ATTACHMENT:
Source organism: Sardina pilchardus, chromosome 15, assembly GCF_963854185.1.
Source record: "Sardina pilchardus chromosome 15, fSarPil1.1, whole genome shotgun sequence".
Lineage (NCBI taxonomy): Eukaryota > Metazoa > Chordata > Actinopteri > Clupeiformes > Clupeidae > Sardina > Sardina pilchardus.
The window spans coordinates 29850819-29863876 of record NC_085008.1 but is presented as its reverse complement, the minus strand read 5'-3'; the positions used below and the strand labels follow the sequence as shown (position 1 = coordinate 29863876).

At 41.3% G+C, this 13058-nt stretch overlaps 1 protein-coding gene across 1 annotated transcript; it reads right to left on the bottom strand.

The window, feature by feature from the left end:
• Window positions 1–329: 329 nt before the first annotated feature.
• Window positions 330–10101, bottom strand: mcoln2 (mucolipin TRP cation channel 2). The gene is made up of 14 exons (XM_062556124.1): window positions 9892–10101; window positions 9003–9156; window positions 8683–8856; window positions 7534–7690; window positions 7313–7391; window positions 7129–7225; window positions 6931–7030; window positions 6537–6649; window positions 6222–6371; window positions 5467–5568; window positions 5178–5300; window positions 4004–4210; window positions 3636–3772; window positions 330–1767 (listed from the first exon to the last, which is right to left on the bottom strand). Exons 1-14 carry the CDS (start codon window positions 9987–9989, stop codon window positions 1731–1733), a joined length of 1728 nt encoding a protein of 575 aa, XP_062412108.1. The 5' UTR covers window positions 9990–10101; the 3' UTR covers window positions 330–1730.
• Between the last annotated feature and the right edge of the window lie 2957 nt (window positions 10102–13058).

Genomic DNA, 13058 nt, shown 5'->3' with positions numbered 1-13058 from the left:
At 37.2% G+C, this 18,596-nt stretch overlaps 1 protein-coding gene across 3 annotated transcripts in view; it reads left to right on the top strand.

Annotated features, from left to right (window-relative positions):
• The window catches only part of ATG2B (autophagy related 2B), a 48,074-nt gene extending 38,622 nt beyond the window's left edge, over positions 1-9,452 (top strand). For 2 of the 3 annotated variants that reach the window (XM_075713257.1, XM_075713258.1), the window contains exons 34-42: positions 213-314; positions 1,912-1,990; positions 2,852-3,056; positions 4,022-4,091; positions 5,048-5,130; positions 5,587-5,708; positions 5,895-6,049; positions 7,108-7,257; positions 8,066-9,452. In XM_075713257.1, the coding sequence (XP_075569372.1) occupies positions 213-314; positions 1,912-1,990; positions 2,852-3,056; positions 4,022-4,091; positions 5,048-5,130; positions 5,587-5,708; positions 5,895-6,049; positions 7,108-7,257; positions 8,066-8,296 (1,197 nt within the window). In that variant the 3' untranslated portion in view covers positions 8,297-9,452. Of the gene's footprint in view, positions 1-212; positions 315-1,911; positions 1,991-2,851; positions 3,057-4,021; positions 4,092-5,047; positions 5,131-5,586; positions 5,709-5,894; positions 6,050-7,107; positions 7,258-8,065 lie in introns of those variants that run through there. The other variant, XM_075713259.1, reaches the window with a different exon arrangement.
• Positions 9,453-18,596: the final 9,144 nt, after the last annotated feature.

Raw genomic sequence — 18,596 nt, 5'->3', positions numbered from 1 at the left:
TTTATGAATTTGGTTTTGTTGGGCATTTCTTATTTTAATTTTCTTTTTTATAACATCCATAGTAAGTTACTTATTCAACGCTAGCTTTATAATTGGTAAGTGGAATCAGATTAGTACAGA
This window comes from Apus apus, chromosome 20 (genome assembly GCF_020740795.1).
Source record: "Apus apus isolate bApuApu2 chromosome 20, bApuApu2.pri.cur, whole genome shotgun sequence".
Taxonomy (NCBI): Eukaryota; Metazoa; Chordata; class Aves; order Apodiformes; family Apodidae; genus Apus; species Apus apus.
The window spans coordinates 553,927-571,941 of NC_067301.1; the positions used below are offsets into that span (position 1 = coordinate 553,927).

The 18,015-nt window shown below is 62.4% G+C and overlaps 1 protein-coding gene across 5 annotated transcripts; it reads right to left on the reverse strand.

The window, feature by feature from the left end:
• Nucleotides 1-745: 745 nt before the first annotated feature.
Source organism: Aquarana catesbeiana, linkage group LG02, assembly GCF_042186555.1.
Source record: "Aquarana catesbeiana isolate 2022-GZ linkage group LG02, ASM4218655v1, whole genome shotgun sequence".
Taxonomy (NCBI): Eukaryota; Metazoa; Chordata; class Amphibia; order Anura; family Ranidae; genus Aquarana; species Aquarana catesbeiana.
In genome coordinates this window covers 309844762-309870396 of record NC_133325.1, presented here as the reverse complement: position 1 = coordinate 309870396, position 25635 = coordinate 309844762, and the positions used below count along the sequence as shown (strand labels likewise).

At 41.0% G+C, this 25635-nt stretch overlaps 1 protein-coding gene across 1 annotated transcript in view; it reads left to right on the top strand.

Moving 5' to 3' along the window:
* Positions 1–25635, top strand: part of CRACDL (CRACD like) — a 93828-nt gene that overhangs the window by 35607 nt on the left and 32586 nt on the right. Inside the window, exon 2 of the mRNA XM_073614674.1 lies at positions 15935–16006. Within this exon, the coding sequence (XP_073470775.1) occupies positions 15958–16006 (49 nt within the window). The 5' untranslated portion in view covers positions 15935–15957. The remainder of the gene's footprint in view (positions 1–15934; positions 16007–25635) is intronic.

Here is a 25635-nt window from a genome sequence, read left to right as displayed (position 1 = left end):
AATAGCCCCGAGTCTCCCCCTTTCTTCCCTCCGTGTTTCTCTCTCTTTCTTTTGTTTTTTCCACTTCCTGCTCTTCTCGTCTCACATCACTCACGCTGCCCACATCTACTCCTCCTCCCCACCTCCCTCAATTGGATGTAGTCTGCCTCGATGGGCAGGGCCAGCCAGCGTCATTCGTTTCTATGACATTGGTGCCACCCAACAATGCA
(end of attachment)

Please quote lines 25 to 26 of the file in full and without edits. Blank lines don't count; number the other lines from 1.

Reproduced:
Source record: "Aquarana catesbeiana isolate 2022-GZ linkage group LG02, ASM4218655v1, whole genome shotgun sequence".
Taxonomy (NCBI): Eukaryota; Metazoa; Chordata; class Amphibia; order Anura; family Ranidae; genus Aquarana; species Aquarana catesbeiana.